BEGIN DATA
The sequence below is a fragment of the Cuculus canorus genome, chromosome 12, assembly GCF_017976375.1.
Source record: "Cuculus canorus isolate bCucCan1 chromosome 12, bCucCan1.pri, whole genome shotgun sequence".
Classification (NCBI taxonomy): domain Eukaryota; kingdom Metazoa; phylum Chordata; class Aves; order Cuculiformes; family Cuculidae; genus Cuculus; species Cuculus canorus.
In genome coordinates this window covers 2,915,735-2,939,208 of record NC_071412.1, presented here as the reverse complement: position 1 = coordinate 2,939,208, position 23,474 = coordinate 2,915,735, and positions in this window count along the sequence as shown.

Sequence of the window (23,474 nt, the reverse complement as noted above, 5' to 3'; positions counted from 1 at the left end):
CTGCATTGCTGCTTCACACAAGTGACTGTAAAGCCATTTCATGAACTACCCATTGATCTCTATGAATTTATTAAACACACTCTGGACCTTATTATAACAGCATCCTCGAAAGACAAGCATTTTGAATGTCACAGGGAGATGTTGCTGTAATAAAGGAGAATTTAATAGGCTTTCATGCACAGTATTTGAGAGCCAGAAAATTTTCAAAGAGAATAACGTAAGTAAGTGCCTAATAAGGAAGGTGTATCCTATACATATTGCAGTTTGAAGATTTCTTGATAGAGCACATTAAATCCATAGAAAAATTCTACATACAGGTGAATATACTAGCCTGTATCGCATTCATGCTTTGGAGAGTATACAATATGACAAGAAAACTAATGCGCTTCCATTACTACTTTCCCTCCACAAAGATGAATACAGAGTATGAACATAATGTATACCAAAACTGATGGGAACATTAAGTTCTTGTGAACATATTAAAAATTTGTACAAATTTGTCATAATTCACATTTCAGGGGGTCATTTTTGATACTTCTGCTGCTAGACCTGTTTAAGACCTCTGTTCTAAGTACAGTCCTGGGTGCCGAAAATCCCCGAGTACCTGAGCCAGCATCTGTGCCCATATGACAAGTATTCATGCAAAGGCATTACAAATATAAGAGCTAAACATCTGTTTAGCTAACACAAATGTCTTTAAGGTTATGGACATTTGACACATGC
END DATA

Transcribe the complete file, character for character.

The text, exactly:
The sequence below is a fragment of the Cuculus canorus genome, chromosome 12, assembly GCF_017976375.1.
Source record: "Cuculus canorus isolate bCucCan1 chromosome 12, bCucCan1.pri, whole genome shotgun sequence".
Classification (NCBI taxonomy): domain Eukaryota; kingdom Metazoa; phylum Chordata; class Aves; order Cuculiformes; family Cuculidae; genus Cuculus; species Cuculus canorus.
In genome coordinates this window covers 2,915,735-2,939,208 of record NC_071412.1, presented here as the reverse complement: position 1 = coordinate 2,939,208, position 23,474 = coordinate 2,915,735, and positions in this window count along the sequence as shown.

Sequence of the window (23,474 nt, the reverse complement as noted above, 5' to 3'; positions counted from 1 at the left end):
CTGCATTGCTGCTTCACACAAGTGACTGTAAAGCCATTTCATGAACTACCCATTGATCTCTATGAATTTATTAAACACACTCTGGACCTTATTATAACAGCATCCTCGAAAGACAAGCATTTTGAATGTCACAGGGAGATGTTGCTGTAATAAAGGAGAATTTAATAGGCTTTCATGCACAGTATTTGAGAGCCAGAAAATTTTCAAAGAGAATAACGTAAGTAAGTGCCTAATAAGGAAGGTGTATCCTATACATATTGCAGTTTGAAGATTTCTTGATAGAGCACATTAAATCCATAGAAAAATTCTACATACAGGTGAATATACTAGCCTGTATCGCATTCATGCTTTGGAGAGTATACAATATGACAAGAAAACTAATGCGCTTCCATTACTACTTTCCCTCCACAAAGATGAATACAGAGTATGAACATAATGTATACCAAAACTGATGGGAACATTAAGTTCTTGTGAACATATTAAAAATTTGTACAAATTTGTCATAATTCACATTTCAGGGGGTCATTTTTGATACTTCTGCTGCTAGACCTGTTTAAGACCTCTGTTCTAAGTACAGTCCTGGGTGCCGAAAATCCCCGAGTACCTGAGCCAGCATCTGTGCCCATATGACAAGTATTCATGCAAAGGCATTACAAATATAAGAGCTAAACATCTGTTTAGCTAACACAAATGTCTTTAAGGTTATGGACATTTGACACATGC